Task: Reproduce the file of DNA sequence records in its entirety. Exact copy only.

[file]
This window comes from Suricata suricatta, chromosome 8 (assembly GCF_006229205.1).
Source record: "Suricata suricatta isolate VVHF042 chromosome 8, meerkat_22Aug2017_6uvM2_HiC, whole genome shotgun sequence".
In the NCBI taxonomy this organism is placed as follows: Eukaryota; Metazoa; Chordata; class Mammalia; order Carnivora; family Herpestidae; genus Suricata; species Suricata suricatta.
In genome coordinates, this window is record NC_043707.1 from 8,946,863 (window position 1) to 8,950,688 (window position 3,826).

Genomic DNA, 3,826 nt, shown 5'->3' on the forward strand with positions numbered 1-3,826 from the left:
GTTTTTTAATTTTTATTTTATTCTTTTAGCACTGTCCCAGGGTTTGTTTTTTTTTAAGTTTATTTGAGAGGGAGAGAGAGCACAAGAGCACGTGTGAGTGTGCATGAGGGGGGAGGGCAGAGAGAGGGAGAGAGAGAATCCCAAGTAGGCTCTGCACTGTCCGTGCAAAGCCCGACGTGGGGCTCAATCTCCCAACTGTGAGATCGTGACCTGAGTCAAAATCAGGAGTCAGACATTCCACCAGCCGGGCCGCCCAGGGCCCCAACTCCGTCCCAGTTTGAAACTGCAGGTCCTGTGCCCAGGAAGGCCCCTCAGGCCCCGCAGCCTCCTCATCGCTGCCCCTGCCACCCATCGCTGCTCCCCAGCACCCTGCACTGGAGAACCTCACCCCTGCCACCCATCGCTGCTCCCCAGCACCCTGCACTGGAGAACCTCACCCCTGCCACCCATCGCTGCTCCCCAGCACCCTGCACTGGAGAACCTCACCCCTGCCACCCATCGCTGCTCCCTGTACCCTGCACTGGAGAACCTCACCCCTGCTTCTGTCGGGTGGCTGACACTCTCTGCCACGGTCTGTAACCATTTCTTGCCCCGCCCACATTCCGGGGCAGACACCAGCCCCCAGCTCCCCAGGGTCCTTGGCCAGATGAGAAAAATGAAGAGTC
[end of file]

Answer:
This window comes from Suricata suricatta, chromosome 8 (assembly GCF_006229205.1).
Source record: "Suricata suricatta isolate VVHF042 chromosome 8, meerkat_22Aug2017_6uvM2_HiC, whole genome shotgun sequence".
In the NCBI taxonomy this organism is placed as follows: Eukaryota; Metazoa; Chordata; class Mammalia; order Carnivora; family Herpestidae; genus Suricata; species Suricata suricatta.
In genome coordinates, this window is record NC_043707.1 from 8,946,863 (window position 1) to 8,950,688 (window position 3,826).

Genomic DNA, 3,826 nt, shown 5'->3' on the forward strand with positions numbered 1-3,826 from the left:
GTTTTTTAATTTTTATTTTATTCTTTTAGCACTGTCCCAGGGTTTGTTTTTTTTTAAGTTTATTTGAGAGGGAGAGAGAGCACAAGAGCACGTGTGAGTGTGCATGAGGGGGGAGGGCAGAGAGAGGGAGAGAGAGAATCCCAAGTAGGCTCTGCACTGTCCGTGCAAAGCCCGACGTGGGGCTCAATCTCCCAACTGTGAGATCGTGACCTGAGTCAAAATCAGGAGTCAGACATTCCACCAGCCGGGCCGCCCAGGGCCCCAACTCCGTCCCAGTTTGAAACTGCAGGTCCTGTGCCCAGGAAGGCCCCTCAGGCCCCGCAGCCTCCTCATCGCTGCCCCTGCCACCCATCGCTGCTCCCCAGCACCCTGCACTGGAGAACCTCACCCCTGCCACCCATCGCTGCTCCCCAGCACCCTGCACTGGAGAACCTCACCCCTGCCACCCATCGCTGCTCCCCAGCACCCTGCACTGGAGAACCTCACCCCTGCCACCCATCGCTGCTCCCTGTACCCTGCACTGGAGAACCTCACCCCTGCTTCTGTCGGGTGGCTGACACTCTCTGCCACGGTCTGTAACCATTTCTTGCCCCGCCCACATTCCGGGGCAGACACCAGCCCCCAGCTCCCCAGGGTCCTTGGCCAGATGAGAAAAATGAAGAGTC